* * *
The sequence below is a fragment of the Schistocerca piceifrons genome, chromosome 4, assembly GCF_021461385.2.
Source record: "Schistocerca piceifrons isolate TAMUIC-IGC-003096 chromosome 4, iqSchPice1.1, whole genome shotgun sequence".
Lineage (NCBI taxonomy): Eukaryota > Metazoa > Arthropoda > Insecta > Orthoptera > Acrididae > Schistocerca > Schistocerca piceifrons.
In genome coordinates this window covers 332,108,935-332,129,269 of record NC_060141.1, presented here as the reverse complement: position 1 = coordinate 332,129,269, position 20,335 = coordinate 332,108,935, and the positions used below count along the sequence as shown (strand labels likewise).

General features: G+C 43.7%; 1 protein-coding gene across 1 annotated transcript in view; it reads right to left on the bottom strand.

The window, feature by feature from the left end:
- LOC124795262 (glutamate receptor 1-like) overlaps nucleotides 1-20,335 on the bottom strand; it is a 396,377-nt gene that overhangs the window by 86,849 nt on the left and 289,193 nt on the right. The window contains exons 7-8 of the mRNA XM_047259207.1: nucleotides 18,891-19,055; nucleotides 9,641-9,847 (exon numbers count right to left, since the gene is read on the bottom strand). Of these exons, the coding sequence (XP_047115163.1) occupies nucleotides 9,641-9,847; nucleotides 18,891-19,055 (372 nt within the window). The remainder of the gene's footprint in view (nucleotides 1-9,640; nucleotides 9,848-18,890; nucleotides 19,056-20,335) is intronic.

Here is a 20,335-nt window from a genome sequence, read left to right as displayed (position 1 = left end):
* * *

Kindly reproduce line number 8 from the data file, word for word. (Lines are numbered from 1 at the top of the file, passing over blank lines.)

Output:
Here is a 20,335-nt window from a genome sequence, read left to right as displayed (position 1 = left end):